Pro14: How are the Welsh regions shaping up ahead of the festive period?

Scarlets have a crucial double-header against Ulster in the Champions Cup to come

With the next European window beginning this weekend, Rhiannon Garth Jones takes a look back at an interesting block of Pro14 fixtures for the Welsh regions.

November can be a tricky month for the Pro14 clubs, as they lose large numbers of players to the autumn internationals.

This is the first proper test of squad depth in the Pro14 season, especially as it comes between the European fixtures. Young and fringe players often get a chance to shine – or the chance to have fans scouring injury updates to see when their more established favourites will return. 

However, the month can be a dissatisfying period for fans and the Round 8 clashes between Ospreys and Glasgow as well as Edinburgh and Scarlets fell the night before the Wales v Scotland game and it felt particularly unfortunate. 

The Welsh regions often struggle with squad depth and this November was no different. There were some promising performances and results, but overall, they lost ground to their Irish and Scottish rivals and there were some very embarrassing performances.

Cardiff Blues


Cardiff Blues 37 Zebre 0

Glasgow Warriors 40 Cardiff Blues 15

Ulster 16 Cardiff Blues 12

Current points: 23

Reasons for optimism

Gethin Jenkins got the send-off he deserved against Zebre and Tom Williams was excellent in the defeat to Glasgow Warriors. Jarrod Evans continues to impress at fly-half and Olly Robinson must surely be getting some interested looks from English scouts with his performances this season.

The game against Ulster was close. The defence was excellent and Coach John Mulvihill was arguably right to be aggrieved (if ill-advised to express it) about the refereeing towards the end. The feeling remains that Blues could be an excellent team, but consistency eludes them.

Cause for concern

They sit fifth in Conference A, seven points off Connacht in the third play-off spot. Neither Munster nor Glasgow look likely to relinquish their respective holds on the top spots. Elsewhere, Cheetahs, last year’s third place team, are definitely weaker this year, but both Connacht and Ospreys look like serious contenders. Conference A is already very competitive and Blues need to start turning performances into points.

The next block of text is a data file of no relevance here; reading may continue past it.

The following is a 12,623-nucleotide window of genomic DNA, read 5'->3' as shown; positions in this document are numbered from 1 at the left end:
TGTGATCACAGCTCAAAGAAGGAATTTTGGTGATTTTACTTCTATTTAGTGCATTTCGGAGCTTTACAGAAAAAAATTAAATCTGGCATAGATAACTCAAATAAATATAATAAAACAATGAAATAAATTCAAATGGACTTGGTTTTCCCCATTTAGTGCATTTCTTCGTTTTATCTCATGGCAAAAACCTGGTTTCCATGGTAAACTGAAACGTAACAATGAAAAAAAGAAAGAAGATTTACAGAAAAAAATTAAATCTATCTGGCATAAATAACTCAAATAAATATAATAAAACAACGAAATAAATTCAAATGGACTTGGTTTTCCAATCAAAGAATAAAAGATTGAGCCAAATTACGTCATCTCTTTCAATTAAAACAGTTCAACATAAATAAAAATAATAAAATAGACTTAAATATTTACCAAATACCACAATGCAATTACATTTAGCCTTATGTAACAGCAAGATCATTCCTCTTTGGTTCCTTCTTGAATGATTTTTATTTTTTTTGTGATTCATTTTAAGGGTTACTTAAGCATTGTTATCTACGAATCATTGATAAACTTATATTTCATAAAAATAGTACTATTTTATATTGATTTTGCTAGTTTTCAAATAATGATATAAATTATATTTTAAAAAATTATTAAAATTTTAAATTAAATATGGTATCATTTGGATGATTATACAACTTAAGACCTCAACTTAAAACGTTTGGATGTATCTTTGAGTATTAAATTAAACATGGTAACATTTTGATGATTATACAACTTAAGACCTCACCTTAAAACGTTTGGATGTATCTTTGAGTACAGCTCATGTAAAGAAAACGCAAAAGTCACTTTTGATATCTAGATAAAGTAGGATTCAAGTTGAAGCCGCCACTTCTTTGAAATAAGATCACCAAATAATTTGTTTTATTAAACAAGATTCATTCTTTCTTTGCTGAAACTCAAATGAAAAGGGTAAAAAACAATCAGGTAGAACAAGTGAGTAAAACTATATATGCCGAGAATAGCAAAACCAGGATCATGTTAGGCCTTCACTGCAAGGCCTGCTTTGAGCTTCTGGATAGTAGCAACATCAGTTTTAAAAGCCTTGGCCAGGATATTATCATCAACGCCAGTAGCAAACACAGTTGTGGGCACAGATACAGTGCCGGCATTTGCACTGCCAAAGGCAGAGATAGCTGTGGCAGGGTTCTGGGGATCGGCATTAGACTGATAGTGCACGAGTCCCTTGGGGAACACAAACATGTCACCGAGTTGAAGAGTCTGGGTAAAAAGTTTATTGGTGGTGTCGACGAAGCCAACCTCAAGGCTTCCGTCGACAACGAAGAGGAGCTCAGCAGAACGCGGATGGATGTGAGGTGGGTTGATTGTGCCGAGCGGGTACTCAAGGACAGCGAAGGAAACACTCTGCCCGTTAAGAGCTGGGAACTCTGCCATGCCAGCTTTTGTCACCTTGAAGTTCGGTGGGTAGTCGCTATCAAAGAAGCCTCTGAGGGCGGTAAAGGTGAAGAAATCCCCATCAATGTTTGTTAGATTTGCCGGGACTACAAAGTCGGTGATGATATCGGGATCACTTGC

In terms of the players, the injury that captain Ellis Jenkins picked up on Wales’ duty looks long-term and could have a major impact.

Up next?

A double-header against Saracens in the Champions Cup: not the easiest way to start winning. The regional derbies follow and Blues will be hoping they can use those to assert themselves over their regional rivals and get their domestic season back on track. 



Connacht 33 Dragons 12

Dragons 18 Edinburgh 12

Dragons 10 Leinster 59

Current points: 13

Reasons for optimism

They have already won more games than they did in the entirety of last season. The playing squad is the best it has looked in years, with a number of players shining for Wales, especially Cory Hill, Tyler Morgan, and Aaron Wainwright.

The victory over Edinburgh was well-deserved, and came with a number of leading players away on international duty, and Coach Bernard Jackman absent because of a stadium ban. There is definitely plenty to work with. 

Cause for concern

No team should concede 50+ points at home. It’s hard to excuse that result by pointing to the fact that it was against Leinster because Dragons put out a pretty strong side and their opponents sent over what was close to a third string. Defeat is one thing but the margin was unacceptable. 

They have only picked up one bonus point so far this season. Southern Kings, their bottom-of-the-table Conference B rivals, have picked up eight so, despite having only won once, they are only one point behind Dragons.

Up next?